To be sure, in a government of laws such as in a liberal democracy, justice takes on higher attributes that vengeance does not (and cannot). While justice is about law; vengeance is about necessity because it privileges immediate judgment over the process that would deliver such a judgment. While vengeance gives solace to those who were injured, justice assures all citizens that the system in which they conduct themselves works - ie. while vengeance is pointed and specific, justice is blind and universal, and while vengeance is preponderant, justice is proportionate.

Well and good. But as we consider whether or not KSM should have been granted a civilian trial, we need to determine the context in which we make this judgment: is terrorism a domestic criminal matter or an act of war? If the former, then the Constitution takes precedence and it makes sense to speak of justice and that is what KSM deserves. If the latter, then because there is neither universal law nor a sovereign law-giver in the international milieu, KSM will have to suffer our vengeance because justice is not an alternative.

We have not settled on an answer to this question of whether or not terrorism is a criminal or a war crime because our historical definition of war has not caught up with its modern incarnation in which de-territorialized non-state actors perpetrate acts of violence. Our discussion over what KSM deserves is a footnote to this larger debate.

Sunday, November 8, 2009

On The Disrupted Sequence of Health-Care Reform

Democrats must be thinking: what happened to the halcyon days of 2008? It is almost difficult to believe that after the string of Democratic electoral victories in 2006 and 2008, the vast momentum for progressive "change" has fizzled out to a mere five vote margin over one of the most major campaign issues of 2008, a health-care bill passed in the House this weekend. If you raise hopes, you get votes; but if you dash hopes you lose votes. That's the karma of elections, and we saw it move last Tuesday.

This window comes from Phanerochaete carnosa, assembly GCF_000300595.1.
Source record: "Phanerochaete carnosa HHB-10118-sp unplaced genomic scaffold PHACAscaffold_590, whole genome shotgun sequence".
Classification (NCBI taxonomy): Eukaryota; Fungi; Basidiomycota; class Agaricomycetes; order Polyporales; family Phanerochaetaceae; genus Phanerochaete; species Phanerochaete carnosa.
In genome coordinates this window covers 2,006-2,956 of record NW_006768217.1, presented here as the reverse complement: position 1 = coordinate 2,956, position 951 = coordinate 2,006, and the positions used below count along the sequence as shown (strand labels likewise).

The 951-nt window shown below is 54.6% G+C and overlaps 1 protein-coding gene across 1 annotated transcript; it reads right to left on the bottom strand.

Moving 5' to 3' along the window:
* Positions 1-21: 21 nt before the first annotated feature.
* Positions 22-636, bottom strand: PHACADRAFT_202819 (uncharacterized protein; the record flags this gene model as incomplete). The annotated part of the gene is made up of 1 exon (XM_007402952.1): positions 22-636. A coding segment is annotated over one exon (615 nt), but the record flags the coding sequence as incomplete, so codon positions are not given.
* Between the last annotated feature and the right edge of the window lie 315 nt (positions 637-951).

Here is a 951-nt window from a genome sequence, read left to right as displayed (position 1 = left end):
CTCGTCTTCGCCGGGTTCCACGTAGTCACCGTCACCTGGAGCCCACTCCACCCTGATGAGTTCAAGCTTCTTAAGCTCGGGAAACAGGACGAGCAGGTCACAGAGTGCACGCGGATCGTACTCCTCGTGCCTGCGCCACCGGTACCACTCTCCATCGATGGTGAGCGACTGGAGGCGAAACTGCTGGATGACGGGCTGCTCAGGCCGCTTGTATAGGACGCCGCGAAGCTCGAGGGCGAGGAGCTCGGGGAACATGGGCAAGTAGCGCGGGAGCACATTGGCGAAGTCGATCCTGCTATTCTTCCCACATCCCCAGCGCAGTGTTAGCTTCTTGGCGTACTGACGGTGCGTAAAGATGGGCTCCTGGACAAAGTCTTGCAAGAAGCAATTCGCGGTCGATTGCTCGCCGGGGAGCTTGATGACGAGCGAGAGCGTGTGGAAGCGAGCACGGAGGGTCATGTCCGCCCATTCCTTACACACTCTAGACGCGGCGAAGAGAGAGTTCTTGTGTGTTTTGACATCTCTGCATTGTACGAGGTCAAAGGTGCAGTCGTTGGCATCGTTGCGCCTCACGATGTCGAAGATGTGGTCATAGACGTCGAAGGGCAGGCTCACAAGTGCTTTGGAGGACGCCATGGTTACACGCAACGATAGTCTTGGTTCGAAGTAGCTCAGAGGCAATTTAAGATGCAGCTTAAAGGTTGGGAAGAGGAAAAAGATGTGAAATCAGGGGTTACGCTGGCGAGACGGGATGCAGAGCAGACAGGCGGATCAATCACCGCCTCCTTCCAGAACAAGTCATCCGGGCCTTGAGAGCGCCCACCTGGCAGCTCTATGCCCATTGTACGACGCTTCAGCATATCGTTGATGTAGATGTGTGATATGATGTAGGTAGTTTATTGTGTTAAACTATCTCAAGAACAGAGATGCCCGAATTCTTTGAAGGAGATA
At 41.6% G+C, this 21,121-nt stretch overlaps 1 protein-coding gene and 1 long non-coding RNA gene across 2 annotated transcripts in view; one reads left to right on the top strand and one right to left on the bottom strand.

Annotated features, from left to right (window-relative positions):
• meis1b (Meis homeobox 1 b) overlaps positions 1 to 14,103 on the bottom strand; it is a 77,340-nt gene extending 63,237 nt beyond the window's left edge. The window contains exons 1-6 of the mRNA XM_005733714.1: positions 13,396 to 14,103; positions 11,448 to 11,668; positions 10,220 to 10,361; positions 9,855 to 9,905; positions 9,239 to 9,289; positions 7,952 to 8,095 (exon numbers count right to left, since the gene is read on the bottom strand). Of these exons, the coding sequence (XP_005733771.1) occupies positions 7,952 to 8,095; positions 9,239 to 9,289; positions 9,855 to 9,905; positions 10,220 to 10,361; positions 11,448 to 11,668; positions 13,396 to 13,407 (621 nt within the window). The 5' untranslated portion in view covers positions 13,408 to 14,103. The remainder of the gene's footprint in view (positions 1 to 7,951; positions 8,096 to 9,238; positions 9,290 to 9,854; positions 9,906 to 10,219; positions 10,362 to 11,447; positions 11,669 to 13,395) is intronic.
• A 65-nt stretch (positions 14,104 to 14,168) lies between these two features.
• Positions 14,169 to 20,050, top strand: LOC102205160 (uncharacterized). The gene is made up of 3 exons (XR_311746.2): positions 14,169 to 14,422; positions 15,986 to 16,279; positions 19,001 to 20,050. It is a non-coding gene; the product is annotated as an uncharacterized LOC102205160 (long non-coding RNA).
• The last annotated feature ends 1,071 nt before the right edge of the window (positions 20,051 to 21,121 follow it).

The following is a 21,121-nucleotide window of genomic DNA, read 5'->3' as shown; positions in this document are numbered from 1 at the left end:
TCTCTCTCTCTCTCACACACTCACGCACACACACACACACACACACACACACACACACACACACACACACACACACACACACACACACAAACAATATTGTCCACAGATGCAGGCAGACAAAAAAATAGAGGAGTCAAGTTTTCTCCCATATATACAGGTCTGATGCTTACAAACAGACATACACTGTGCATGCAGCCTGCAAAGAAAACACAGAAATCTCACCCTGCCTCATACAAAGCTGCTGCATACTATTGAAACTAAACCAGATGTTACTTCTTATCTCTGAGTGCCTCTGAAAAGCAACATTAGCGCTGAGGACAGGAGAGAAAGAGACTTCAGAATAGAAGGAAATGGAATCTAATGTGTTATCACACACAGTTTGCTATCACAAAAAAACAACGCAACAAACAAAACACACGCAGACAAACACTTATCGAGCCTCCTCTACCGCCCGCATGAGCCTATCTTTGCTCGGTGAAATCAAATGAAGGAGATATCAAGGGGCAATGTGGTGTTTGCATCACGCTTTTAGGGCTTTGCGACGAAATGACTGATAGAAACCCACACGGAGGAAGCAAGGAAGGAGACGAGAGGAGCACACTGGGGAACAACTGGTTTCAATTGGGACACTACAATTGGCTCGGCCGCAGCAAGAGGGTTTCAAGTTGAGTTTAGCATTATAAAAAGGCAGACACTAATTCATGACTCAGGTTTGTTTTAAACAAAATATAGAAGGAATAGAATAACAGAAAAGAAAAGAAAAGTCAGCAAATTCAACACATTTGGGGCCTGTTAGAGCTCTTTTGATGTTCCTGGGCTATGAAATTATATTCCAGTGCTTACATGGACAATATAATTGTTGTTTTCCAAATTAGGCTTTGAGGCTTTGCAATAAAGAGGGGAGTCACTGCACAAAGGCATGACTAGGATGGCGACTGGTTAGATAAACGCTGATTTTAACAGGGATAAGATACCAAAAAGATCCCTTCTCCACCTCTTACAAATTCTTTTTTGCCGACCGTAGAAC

Democratic Party leaders scrambled, in response, to keep the momentum of "Yes, we can" going, by passing a health-care reform bill in the House this weekend. But despite claims of victory, Democratic party leaders probably wished that their first victory on the health-care reform road came from the Senate and not from the House. President Obama and Speaker Nancy Pelosi have always hoped to let the Senate pass its health-care reform bill first, initiating a bandwagon effect so that passage in the House would follow quickly and more easily, and a final bill could be delivered to the president's desk.

Instead, the order of bill passage has been reversed, making a final bill less likely than if things had gone according to plan. If even the House, which is not subject to supermajority decision-making rules, barely squeaked by with a 220-215 vote, then it has now set the upper limit of what health-care reform will ultimately look like. Potentially dissenting Democratic Senators see this, and there might now be a reverse band-wagoning effect. Already, we are hearing talk from the Senate about the timeline for a final bill possibly being pushed past Christmas into 2010. This is just what Nancy Pelosi and Barack Obama were hoping against, by pushing the Senate to pass a bill first. Unfortunately for them, the Senate took so long that to keep the momentum going (and amidst the electoral losses in NJ and VA last week), they felt compelled to pass something in the House to signal a token show of progress.

But the danger is that the move to regain control may initiate a further loss of control. The less than plenary "victory" in the House bill has only made it clearer than ever that if a final bill is to find its way to the President's desk, it will have to be relieved of its more ambitiously liberal bells and whistles. Even though the House Bill, estimated at a trillion dollars, is more expensive than the Senate version being considered, and it has added controversial tax provisions for wealthier Americans earning more than $500,000, what the House passed was already a compromise to Blue Dogs. On Friday night, a block of Democratic members of Congress threatened to withhold their support unless House leaders agreed to take up an amendment preventing anyone who gets a government tax credit to buy insurance from enrolling in a plan that covers abortion. If even the House had to cave in some, there will have to be many more compromises to be made in the Senate, especially on the "public option."

Sequencing matters in drama as it does in politics. It is at the heart of the Obama narrative, the soul and animating force behind the (now unravelling) Democratic majority in 2009. "Yes, we can" generates and benefits from a self-reinforcing bandwagon effect that begins with a whisper of audacious hope. From the State House of Illinois to the US Senate, from Iowa to Virginia - the story of Barack Obama is a narrative of crescendo. "They said this day would never come" is a story of improbable beginnings and spectacular conclusions. The structural underpinnings of the Obama narrative are now straining under the pressure of events. To regain control of events, the President must first regain control of his story.